Angela Pickard Shares Truths About the Beauty of Art

For some poetry is a hobby, for Angela is it a necessity. She discovered at a young age that writing and living a life for God is vital. Through her experiences of hurt, pain, sickness and stress, she found her peace in poetry. She desires to publish a book and to always remain authentic through it all.

In her interview she talks about her childhood growing up with six other siblings, she shares how poetry became her therapy and she reminds each of us that it’s ok to be unapologetically ourselves – regardless of the naysayers. 

What experiences from your childhood shaped you into the woman you are today?

I think my childhood shaped me among other things. As a child, I had the freedom to be creative and adventurous, growing up as the fifth child of seven siblings. I was a bit of a tomboy, loving everything my four older brothers did. I always would try and tag along because what they were doing seemed more interesting, like building everything we played with. And being part of such a big family, including my dad and mom, I never quite learned how and when to jump into conversations to be heard, because I had a lot I wanted to say, but never could say it. So, most of the time, I was very quiet but attentive to everything going on around me, which is why I think I ended a lot of evenings sitting on the front porch steps talking to the elderly and listening to their stories. They had so much wisdom. I think a lot of my poems are their voices I still hear in my head, as if they're still speaking through me. But, our neighborhood was huge with many characters that I would often find myself observing and being fascinated about who they were. That neighborhood definitely shaped me. You hardly ever see those type of neighborhoods now. Now, we barely know who our next door neighbor is. But the biggest part in shaping me is my faith and deciding to give my life to Jesus at 19 years old with a determined mind to not be a hypocrite. It was my desire to always be authentic. And that's what I hope people feel when they read my poems, my authenticity. I want them to feel my words and I want to be that voice for them to say what they truly want to say, but are afraid to.

When did you know you had a passion for poetry? Tell us about that experience.

The first time I realized I had a passion for writing poems was my freshman year of college at North Carolina A&T State University, but I stopped for many years and just recently picked up the pen again. I realized writing was therapy for me. It wasn't something I wanted to do, but it was now something I had to do. I had been going through so much hurt, pain, sickness and stress. It was never ending. Being able to express it was a way of breathing for me, my time to just exhale from it all. The only way I was still standing was because God was holding me up. My strength has come through the trials and test of life. When we realize we are weak that's when we're truly strong in the Lord. God only puts His best on display.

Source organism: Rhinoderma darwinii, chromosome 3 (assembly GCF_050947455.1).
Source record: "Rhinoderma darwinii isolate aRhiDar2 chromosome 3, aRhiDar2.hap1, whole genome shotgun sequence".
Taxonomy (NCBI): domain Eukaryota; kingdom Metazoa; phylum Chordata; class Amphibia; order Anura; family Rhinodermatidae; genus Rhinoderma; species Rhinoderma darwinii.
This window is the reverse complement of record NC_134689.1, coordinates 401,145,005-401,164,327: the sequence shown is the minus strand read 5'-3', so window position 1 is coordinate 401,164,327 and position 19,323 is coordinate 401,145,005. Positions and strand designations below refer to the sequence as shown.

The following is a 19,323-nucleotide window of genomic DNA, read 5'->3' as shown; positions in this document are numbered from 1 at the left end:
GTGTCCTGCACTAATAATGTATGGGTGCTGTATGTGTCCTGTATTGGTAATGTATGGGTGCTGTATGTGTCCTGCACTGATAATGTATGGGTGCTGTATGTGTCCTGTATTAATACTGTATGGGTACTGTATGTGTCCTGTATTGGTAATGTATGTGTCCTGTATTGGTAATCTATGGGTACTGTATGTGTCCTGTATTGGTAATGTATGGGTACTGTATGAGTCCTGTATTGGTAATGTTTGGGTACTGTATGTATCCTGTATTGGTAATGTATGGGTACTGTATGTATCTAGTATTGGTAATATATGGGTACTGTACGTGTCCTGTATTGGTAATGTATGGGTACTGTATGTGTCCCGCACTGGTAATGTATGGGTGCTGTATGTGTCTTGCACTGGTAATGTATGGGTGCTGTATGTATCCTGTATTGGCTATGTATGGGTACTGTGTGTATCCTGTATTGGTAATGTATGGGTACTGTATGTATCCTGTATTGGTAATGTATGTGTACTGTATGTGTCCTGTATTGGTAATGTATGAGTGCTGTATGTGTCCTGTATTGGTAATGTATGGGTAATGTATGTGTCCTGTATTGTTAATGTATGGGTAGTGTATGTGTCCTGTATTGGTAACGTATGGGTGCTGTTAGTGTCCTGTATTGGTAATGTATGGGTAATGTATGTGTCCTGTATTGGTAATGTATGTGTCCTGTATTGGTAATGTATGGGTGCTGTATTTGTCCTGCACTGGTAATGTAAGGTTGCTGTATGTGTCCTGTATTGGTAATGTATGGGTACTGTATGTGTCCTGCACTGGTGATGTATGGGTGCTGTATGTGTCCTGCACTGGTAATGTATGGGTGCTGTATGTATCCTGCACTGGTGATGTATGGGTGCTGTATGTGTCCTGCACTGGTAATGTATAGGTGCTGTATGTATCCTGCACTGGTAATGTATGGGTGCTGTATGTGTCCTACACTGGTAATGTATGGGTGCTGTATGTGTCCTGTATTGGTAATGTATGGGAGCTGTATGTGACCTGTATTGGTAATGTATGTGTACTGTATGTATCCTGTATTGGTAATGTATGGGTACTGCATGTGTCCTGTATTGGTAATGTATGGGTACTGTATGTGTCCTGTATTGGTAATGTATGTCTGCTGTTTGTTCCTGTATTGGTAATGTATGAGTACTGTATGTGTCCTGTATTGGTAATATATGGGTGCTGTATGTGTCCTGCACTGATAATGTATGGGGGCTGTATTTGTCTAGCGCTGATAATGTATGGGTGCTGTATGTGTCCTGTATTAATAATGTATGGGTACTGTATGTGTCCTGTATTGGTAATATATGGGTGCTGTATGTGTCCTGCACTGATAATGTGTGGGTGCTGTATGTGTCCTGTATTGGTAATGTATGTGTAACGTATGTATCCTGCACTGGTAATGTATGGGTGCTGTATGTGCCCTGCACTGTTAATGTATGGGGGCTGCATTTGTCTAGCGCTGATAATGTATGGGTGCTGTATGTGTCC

I had been going through so much hurt, pain, sickness and stress. It was never ending. Being able to express it was a way of breathing for me,

What are some obstacles you've faced while trying to accomplish your goals?

One of the obstacles I've faced is finding the time to devote myself to writing. I want to write a book about my life since my students say my life is so interesting, among others. I have started it but haven't finished. I would also like to publish some of my poems. But being a high school teacher takes up a lot of my time and can be draining. But, I'm determined to make the time now, since it's what makes me feel alive again.

What are your current and future goals as far as your art? What are your current and future goals in general?

My current goal is to publish a book and also write a play. In general, I just want to do the things that actually make me happy. Sometimes we lose that in the chaos of trying to live and survive; doing what makes us happy.

What are some words of encouragement you'd like to give our readers?

I think it's so important for women to find their voices and speak up to be heard. Find the little girl again, with the big voice. That's who we really are, with the dreams she had. And never be afraid of how you're going to sound, because it's okay to be different and it's okay to be exactly who you are with no apologies.

To learn more about Angela visit her on Instagram, @Pickard123.